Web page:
Human Rights in the Workplace

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What are human rights?

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Human rights are protected in Canada through the Constitution, and federal, provincial and territorial laws.  Everyone has human rights that entitle them to equality, dignity, and freedom from discrimination. The purpose of human rights legislation is to give every individual the opportunity to participate in society to the fullest extent possible, whether this participation is at work, school, or elsewhere.

Building an inclusive workplace requires that employers respect the unique needs and potential of all people. An employer is responsible for identifying and eliminating barriers that prevent people from accessing or being included in the workplace. A fully accessible workplace is the underlying objective that should guide an employer’s approach to inclusion.

Human rights legislation makes certain kinds of conduct a “discriminatory practice.” Discriminatory practice occurs when one or more of an individual’s personal characteristics or “grounds” are a factor in conduct that has a negative impact on them. The Canadian Human Rights Act does not allow discrimination on the following 13 grounds or personal characteristics: race, national or ethnic origin, colour, religion, age, sex, sexual orientation, gender identity or expression, marital status, family status, genetic characteristics, disability, or conviction for an offence for which a pardon has been granted or in respect of which a record suspension has been ordered. Each jurisdiction may use slightly different words to describe similarly protected grounds. They may also have additional protected grounds like lawful income sources and political beliefs.  

The Canadian Human Rights Act also outlines 10 discriminatory practices, including discrimination in employment. For example, the Act makes it a discriminatory practice to refuse to employ an individual, to terminate an individual’s employment, or to differentiate adversely in relation to a worker based on a prohibited ground of discrimination. Discrimination in employment is prohibited by all human rights legislation across Canada.

Please note: Always seek legal advice before making decisions based on human rights.  CCOHS is not a regulatory authority. This document is guidance only and may not apply to every situation. Evaluate the specific circumstances for your organization in your jurisdiction, and seek the advice of legal professionals with knowledge of human rights as applied to the workplace.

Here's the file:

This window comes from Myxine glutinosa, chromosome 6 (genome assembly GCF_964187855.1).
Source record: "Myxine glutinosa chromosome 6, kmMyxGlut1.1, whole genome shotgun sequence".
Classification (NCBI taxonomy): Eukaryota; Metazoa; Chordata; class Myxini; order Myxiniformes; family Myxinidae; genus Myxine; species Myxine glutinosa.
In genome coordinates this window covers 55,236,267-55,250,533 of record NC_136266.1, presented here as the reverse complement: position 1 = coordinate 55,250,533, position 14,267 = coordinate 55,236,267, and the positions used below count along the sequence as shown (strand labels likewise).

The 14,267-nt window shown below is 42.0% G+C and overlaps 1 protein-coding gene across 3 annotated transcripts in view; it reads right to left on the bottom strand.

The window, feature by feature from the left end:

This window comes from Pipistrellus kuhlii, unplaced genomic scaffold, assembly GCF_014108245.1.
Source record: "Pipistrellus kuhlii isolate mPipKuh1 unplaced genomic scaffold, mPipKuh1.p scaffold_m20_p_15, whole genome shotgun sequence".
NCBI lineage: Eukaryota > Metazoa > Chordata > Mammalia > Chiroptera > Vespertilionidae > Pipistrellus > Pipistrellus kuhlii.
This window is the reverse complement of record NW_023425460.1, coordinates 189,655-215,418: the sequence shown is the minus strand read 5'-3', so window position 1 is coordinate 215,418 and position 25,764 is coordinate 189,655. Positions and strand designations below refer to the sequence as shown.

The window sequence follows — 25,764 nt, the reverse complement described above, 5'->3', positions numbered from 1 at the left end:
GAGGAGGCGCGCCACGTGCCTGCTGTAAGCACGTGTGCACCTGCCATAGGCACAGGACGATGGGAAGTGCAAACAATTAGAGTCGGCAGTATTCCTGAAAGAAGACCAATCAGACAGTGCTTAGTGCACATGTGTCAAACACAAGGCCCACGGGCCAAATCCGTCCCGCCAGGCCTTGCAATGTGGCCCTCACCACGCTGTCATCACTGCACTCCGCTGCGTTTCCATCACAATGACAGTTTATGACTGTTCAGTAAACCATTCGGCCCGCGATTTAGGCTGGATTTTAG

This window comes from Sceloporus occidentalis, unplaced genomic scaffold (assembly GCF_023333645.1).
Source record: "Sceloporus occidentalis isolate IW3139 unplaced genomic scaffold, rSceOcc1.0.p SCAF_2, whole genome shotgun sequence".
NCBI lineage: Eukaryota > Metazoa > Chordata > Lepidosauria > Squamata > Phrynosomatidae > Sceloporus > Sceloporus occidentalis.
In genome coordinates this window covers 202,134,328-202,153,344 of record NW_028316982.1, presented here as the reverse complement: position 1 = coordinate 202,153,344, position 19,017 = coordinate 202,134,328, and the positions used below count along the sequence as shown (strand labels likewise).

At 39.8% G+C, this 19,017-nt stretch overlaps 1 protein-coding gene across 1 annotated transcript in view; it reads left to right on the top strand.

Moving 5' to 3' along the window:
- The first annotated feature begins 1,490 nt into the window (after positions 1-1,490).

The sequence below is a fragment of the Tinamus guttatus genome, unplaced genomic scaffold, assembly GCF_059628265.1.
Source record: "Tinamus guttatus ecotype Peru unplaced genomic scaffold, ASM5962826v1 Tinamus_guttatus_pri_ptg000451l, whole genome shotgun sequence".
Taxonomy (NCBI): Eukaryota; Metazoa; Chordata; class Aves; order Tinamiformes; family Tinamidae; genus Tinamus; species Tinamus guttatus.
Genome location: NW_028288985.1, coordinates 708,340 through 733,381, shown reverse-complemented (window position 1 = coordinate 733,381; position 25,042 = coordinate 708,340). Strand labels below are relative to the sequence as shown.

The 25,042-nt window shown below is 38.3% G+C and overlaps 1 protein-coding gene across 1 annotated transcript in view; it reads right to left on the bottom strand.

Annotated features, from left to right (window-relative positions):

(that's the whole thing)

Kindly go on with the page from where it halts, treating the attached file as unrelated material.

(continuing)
What is meant by building an inclusive workplace?

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Human rights legislation requires employers to build equality into workplace standards so that, as much as reasonably possible, the governing of the performance of work is designed to reflect all members of society. Employers and service providers have an obligation to enable a worker to participate fully. This obligation may include the need to adjust rules, policies, practices or physical spaces that negatively impact individuals or groups when based on one or more prohibited grounds of discrimination. This obligation is called the duty to accommodate. It is a legal requirement.

The duty to accommodate often requires treating someone differently to prevent discrimination. Treating everyone the same, or “equally”, often results in discrimination. For example, asking all job applicants to pass a written test may not be fair to a person with a visual disability. In such cases, the duty to accommodate may require that alternative arrangements be made to ensure that a person or group can participate fully. The Supreme Court of Canada has explained that the essence of true equality is to be treated according to one’s own merit, capabilities, and circumstances. True equality requires that differences be accommodated.

However, human rights are not “absolute”.  Reasonable limits can be placed on these rights when the accommodation would create an undue hardship for the employer. Claims of undue hardship must be based on the considerations listed in the human rights legislation for your jurisdiction. The typical considerations are health, safety, and cost. An example of a health and safety consideration regarding the duty to accommodate may involve not permitting an accommodation for an individual who has sincerely held religious beliefs which restrict them from wearing protective safety items or being vaccinated when these beliefs have an undue impact on the health and safety of other individuals in the workplace. The duty to accommodate ends when “undue hardship” is reached. The workplace rule at issue must be a bona fide occupational requirement.

Where can I find human rights legislation in Canada? 

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Please see the OSH Answers Employment and Human Rights document for a list of contact information for each jurisdiction. Table 1 links to each jurisdiction’s human rights legislation.